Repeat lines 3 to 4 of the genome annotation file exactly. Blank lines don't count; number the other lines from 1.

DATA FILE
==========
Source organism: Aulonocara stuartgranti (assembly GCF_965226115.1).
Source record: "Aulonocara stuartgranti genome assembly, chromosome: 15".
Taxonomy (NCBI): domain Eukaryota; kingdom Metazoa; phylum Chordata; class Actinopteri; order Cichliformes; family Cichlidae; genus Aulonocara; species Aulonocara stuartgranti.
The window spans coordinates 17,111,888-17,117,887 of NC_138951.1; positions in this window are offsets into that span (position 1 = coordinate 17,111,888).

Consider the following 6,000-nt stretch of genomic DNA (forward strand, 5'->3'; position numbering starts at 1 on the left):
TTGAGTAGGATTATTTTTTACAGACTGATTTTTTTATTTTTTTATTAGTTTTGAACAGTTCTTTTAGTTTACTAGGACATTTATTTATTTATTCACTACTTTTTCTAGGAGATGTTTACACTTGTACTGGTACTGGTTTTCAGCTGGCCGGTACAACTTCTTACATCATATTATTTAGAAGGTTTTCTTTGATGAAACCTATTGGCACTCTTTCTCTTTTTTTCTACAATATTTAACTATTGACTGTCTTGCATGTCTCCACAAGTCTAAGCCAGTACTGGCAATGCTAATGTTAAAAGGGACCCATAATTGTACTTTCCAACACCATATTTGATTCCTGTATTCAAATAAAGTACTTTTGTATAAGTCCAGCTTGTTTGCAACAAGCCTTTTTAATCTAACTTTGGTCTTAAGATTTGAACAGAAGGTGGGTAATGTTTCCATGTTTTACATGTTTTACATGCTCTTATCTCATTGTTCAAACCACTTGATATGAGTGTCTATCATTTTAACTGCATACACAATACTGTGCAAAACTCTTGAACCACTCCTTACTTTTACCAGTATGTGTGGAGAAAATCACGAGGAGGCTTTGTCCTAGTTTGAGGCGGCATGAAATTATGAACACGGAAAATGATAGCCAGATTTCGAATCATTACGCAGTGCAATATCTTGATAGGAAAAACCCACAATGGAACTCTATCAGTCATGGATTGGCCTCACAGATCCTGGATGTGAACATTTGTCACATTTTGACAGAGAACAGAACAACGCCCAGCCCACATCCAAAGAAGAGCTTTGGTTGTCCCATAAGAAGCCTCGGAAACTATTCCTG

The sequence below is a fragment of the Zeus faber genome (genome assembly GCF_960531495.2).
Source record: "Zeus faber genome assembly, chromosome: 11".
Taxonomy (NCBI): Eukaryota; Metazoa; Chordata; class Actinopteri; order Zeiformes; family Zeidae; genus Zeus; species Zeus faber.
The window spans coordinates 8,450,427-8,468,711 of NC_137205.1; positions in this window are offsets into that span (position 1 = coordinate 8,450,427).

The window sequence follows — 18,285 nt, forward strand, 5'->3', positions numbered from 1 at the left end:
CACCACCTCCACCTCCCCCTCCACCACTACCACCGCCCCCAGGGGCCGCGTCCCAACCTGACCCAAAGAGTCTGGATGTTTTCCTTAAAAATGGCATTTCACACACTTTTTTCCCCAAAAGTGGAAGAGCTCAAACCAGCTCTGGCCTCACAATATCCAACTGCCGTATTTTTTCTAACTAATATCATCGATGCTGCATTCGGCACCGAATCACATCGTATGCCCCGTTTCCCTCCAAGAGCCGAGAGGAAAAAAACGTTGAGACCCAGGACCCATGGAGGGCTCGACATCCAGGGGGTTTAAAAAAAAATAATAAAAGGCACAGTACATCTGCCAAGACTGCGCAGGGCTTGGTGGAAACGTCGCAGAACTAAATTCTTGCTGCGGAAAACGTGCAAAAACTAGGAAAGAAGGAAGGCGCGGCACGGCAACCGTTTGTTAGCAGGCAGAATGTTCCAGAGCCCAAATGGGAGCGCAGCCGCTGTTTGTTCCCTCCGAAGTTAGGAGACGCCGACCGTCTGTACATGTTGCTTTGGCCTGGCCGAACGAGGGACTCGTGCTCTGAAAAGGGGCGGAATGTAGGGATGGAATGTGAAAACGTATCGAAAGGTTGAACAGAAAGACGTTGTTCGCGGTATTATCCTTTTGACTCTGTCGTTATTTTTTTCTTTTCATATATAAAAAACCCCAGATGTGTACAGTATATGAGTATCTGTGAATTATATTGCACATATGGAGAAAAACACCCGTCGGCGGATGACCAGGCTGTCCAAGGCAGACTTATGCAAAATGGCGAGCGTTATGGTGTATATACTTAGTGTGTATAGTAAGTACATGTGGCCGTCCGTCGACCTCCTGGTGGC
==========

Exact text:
Taxonomy (NCBI): domain Eukaryota; kingdom Metazoa; phylum Chordata; class Actinopteri; order Cichliformes; family Cichlidae; genus Aulonocara; species Aulonocara stuartgranti.
The window spans coordinates 17,111,888-17,117,887 of NC_138951.1; positions in this window are offsets into that span (position 1 = coordinate 17,111,888).